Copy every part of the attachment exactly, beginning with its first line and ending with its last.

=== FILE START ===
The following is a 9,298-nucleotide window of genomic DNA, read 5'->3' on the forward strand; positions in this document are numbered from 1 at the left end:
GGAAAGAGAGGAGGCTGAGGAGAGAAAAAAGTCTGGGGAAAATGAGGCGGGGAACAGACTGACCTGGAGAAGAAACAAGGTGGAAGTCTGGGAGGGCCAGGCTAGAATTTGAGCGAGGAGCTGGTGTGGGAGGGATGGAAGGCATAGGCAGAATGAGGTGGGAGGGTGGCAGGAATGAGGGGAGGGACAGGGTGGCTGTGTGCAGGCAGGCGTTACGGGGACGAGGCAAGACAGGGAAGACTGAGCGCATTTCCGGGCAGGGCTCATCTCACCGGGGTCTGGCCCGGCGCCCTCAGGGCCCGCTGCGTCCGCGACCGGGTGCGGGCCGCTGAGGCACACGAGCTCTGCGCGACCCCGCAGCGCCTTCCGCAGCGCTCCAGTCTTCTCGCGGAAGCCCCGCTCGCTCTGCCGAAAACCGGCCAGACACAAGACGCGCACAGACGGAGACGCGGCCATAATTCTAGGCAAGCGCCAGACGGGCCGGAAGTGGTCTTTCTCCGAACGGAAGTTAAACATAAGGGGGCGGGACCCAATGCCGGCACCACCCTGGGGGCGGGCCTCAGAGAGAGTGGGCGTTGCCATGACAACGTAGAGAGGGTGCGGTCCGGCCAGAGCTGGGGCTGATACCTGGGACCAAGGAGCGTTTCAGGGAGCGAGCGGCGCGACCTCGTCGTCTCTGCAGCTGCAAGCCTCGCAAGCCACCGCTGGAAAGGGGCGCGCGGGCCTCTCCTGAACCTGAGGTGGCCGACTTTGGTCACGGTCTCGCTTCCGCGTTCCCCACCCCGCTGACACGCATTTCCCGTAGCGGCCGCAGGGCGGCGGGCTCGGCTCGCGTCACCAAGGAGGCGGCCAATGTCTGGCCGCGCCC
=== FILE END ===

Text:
The following is a 9,298-nucleotide window of genomic DNA, read 5'->3' on the forward strand; positions in this document are numbered from 1 at the left end:
GGAAAGAGAGGAGGCTGAGGAGAGAAAAAAGTCTGGGGAAAATGAGGCGGGGAACAGACTGACCTGGAGAAGAAACAAGGTGGAAGTCTGGGAGGGCCAGGCTAGAATTTGAGCGAGGAGCTGGTGTGGGAGGGATGGAAGGCATAGGCAGAATGAGGTGGGAGGGTGGCAGGAATGAGGGGAGGGACAGGGTGGCTGTGTGCAGGCAGGCGTTACGGGGACGAGGCAAGACAGGGAAGACTGAGCGCATTTCCGGGCAGGGCTCATCTCACCGGGGTCTGGCCCGGCGCCCTCAGGGCCCGCTGCGTCCGCGACCGGGTGCGGGCCGCTGAGGCACACGAGCTCTGCGCGACCCCGCAGCGCCTTCCGCAGCGCTCCAGTCTTCTCGCGGAAGCCCCGCTCGCTCTGCCGAAAACCGGCCAGACACAAGACGCGCACAGACGGAGACGCGGCCATAATTCTAGGCAAGCGCCAGACGGGCCGGAAGTGGTCTTTCTCCGAACGGAAGTTAAACATAAGGGGGCGGGACCCAATGCCGGCACCACCCTGGGGGCGGGCCTCAGAGAGAGTGGGCGTTGCCATGACAACGTAGAGAGGGTGCGGTCCGGCCAGAGCTGGGGCTGATACCTGGGACCAAGGAGCGTTTCAGGGAGCGAGCGGCGCGACCTCGTCGTCTCTGCAGCTGCAAGCCTCGCAAGCCACCGCTGGAAAGGGGCGCGCGGGCCTCTCCTGAACCTGAGGTGGCCGACTTTGGTCACGGTCTCGCTTCCGCGTTCCCCACCCCGCTGACACGCATTTCCCGTAGCGGCCGCAGGGCGGCGGGCTCGGCTCGCGTCACCAAGGAGGCGGCCAATGTCTGGCCGCGCCC